Court of Appeals Judge Jo Hart has announced her candidacy for the Arkansas Supreme Court. Hart is serving her 14th year as an appellate judge on the Arkansas Court of Appeals.
“With the help of many friends from every corner of the state, today I turned in to the Secretary of State more than 15,000 signatures to place my name on the ballot for the May 22, 2012, election. Gathering these petitions is consistent with my belief in the importance of having a strong grassroots candidacy,” she said.
Hart said that petition process had been both difficult and rewarding.
“One day I signed up nearly 650 voters at a gun show in Conway,” she said. “When I shared with them that I had retired as a Full Bird Colonel from the Army Reserve JAG CORPS, they were delighted to help me get on the ballot.
“This process gave me the opportunity to listen to people from different walks of life in towns large and small all across the state,” she continued. “I met many interesting and wonderful people, and I thank them all for giving me their time and their signatures to place me on the ballot. I listened to their opinions about their judiciary and their government. I will continue listening to them throughout this campaign.”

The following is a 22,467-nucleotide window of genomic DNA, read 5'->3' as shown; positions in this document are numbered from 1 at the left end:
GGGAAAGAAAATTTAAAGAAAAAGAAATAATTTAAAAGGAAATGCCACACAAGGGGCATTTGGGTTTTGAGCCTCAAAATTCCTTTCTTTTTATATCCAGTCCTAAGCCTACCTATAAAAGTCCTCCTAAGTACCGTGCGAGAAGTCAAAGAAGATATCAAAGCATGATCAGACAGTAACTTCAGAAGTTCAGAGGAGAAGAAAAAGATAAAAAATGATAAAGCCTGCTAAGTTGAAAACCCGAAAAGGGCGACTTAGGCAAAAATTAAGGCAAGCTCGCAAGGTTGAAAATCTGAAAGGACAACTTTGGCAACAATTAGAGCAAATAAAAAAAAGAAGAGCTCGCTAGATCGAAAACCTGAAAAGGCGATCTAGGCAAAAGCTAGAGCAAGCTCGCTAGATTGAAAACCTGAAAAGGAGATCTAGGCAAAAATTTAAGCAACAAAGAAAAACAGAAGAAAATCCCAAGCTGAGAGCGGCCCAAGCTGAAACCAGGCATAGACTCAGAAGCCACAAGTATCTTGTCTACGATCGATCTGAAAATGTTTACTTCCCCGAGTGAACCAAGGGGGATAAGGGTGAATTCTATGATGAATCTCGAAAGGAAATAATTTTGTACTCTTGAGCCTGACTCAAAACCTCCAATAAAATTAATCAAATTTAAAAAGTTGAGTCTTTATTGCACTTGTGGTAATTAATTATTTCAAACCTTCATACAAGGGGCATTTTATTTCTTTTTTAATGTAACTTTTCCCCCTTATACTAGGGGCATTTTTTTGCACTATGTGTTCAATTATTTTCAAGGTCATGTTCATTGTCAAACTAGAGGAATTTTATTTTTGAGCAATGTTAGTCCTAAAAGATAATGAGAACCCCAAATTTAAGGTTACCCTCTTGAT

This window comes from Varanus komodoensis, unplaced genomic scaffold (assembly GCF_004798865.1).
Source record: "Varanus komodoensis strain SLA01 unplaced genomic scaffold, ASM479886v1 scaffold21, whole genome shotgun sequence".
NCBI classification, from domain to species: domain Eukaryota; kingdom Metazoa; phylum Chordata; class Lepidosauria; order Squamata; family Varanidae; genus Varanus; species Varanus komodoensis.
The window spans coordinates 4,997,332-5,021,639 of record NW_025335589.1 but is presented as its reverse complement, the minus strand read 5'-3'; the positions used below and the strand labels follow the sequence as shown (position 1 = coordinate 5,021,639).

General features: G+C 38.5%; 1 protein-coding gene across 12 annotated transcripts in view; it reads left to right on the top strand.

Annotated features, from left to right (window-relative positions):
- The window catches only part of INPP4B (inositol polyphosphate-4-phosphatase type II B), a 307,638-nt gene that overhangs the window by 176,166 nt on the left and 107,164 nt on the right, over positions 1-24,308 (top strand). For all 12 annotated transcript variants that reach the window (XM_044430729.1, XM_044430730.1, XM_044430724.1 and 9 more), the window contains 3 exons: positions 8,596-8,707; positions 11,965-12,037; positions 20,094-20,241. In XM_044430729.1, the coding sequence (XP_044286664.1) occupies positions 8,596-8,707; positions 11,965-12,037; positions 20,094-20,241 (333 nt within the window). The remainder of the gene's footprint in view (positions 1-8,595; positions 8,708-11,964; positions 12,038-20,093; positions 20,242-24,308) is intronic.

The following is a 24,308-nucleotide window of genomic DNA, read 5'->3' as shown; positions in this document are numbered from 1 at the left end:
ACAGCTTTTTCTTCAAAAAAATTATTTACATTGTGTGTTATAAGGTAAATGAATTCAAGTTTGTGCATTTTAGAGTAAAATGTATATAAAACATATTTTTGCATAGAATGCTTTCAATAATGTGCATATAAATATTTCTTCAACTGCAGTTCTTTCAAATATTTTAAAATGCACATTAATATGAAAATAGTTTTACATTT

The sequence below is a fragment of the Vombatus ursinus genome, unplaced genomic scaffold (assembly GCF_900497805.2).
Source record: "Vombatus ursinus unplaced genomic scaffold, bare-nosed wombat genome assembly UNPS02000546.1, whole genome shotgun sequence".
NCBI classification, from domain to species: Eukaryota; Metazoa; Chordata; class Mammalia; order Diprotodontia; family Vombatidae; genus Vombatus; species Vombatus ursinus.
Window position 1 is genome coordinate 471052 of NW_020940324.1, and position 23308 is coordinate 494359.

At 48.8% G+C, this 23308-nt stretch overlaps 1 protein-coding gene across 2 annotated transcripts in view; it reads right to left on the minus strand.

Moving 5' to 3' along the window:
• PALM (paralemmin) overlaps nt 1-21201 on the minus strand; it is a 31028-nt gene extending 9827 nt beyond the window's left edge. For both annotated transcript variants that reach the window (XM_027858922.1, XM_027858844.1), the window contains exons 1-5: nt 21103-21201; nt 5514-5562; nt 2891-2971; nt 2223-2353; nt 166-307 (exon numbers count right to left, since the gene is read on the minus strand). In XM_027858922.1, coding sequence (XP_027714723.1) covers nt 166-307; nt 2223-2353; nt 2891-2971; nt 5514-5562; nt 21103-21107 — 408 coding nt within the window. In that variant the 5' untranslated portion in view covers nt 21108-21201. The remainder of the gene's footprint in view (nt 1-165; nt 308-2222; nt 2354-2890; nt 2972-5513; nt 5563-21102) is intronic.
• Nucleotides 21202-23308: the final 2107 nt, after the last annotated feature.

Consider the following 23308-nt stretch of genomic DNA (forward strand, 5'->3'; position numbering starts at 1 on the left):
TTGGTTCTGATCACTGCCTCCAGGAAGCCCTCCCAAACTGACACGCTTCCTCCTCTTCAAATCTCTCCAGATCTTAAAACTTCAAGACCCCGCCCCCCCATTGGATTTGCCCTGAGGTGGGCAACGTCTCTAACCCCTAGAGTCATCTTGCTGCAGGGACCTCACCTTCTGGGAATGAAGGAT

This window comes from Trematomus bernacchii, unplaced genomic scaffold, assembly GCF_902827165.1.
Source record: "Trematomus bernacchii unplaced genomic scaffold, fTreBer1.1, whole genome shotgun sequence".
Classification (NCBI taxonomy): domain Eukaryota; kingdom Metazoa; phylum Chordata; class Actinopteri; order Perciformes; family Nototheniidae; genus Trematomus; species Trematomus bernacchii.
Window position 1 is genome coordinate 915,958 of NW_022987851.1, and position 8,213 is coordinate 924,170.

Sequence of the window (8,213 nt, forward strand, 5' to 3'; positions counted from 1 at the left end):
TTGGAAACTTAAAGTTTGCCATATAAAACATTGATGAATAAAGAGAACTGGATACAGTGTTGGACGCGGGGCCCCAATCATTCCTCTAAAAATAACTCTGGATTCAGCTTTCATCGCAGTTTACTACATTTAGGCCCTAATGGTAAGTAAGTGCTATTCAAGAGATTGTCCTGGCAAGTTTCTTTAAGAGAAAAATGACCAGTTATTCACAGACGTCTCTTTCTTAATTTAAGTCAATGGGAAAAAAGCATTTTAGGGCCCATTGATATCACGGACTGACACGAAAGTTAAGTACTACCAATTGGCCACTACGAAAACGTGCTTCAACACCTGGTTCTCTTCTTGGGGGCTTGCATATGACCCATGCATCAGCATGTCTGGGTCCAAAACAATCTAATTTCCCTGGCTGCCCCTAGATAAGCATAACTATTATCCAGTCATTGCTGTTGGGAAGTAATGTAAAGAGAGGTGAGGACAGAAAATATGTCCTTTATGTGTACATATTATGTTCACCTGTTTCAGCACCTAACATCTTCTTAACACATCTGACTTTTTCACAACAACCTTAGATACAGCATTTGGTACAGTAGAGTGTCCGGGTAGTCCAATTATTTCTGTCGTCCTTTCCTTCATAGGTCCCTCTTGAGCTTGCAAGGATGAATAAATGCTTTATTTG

Hart believes her effort to secure a ballot position through petition will help call attention to how judges are elected in this state. She noted that the 2010 elections for the Arkansas Supreme Court involved campaign spending at never-before-seen levels in Arkansas judicial races, with the amount exceeding $2 million. The petition process allows a candidate to make the ballot without raising the funds to pay a filing fee.
“We are facing a critical time in our state when it comes to electing justices to the Supreme Court. My concern is that overspending in Arkansas judicial races may erode the public’s confidence in the impartiality and integrity of our judges,” she said.
“I entered into this race by using ballot petitions because I wanted to tell the voters of Arkansas that there is an alternative to the toxic, highly financed judicial elections that negatively affect the public trust,” Hart said. “I don’t want Arkansas to be like other states, where citizens perceive that justice is for sale.”
Judge Hart lives in Mountain View with Brook, her husband of 38 years.
The May 22 election will fill a vacancy on the Supreme Court due to the retirement of Justice Jim Gunter, who announced his intention to retire last year.